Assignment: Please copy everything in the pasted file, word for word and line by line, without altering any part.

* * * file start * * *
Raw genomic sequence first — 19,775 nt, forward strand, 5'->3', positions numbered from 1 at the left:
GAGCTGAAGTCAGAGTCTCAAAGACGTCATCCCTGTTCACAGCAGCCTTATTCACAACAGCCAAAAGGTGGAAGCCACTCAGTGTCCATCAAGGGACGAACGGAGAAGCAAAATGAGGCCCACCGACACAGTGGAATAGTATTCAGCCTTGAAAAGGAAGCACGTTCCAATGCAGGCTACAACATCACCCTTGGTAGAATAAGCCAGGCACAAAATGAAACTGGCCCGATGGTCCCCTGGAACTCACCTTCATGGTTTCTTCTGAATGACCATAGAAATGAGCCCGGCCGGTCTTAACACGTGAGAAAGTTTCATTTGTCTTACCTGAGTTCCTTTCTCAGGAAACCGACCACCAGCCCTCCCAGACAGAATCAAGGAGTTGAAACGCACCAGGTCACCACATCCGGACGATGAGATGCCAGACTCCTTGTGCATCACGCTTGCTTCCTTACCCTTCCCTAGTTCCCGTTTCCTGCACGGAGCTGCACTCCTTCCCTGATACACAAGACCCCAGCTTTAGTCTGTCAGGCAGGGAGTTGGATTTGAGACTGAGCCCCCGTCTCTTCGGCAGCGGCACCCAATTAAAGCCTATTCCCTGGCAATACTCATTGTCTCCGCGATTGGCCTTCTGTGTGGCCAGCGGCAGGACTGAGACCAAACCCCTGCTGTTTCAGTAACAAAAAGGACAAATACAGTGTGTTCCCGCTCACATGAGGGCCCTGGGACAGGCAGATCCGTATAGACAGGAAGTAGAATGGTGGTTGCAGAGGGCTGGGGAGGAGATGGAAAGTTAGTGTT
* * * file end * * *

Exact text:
Raw genomic sequence first — 19,775 nt, forward strand, 5'->3', positions numbered from 1 at the left:
GAGCTGAAGTCAGAGTCTCAAAGACGTCATCCCTGTTCACAGCAGCCTTATTCACAACAGCCAAAAGGTGGAAGCCACTCAGTGTCCATCAAGGGACGAACGGAGAAGCAAAATGAGGCCCACCGACACAGTGGAATAGTATTCAGCCTTGAAAAGGAAGCACGTTCCAATGCAGGCTACAACATCACCCTTGGTAGAATAAGCCAGGCACAAAATGAAACTGGCCCGATGGTCCCCTGGAACTCACCTTCATGGTTTCTTCTGAATGACCATAGAAATGAGCCCGGCCGGTCTTAACACGTGAGAAAGTTTCATTTGTCTTACCTGAGTTCCTTTCTCAGGAAACCGACCACCAGCCCTCCCAGACAGAATCAAGGAGTTGAAACGCACCAGGTCACCACATCCGGACGATGAGATGCCAGACTCCTTGTGCATCACGCTTGCTTCCTTACCCTTCCCTAGTTCCCGTTTCCTGCACGGAGCTGCACTCCTTCCCTGATACACAAGACCCCAGCTTTAGTCTGTCAGGCAGGGAGTTGGATTTGAGACTGAGCCCCCGTCTCTTCGGCAGCGGCACCCAATTAAAGCCTATTCCCTGGCAATACTCATTGTCTCCGCGATTGGCCTTCTGTGTGGCCAGCGGCAGGACTGAGACCAAACCCCTGCTGTTTCAGTAACAAAAAGGACAAATACAGTGTGTTCCCGCTCACATGAGGGCCCTGGGACAGGCAGATCCGTATAGACAGGAAGTAGAATGGTGGTTGCAGAGGGCTGGGGAGGAGATGGAAAGTTAGTGTT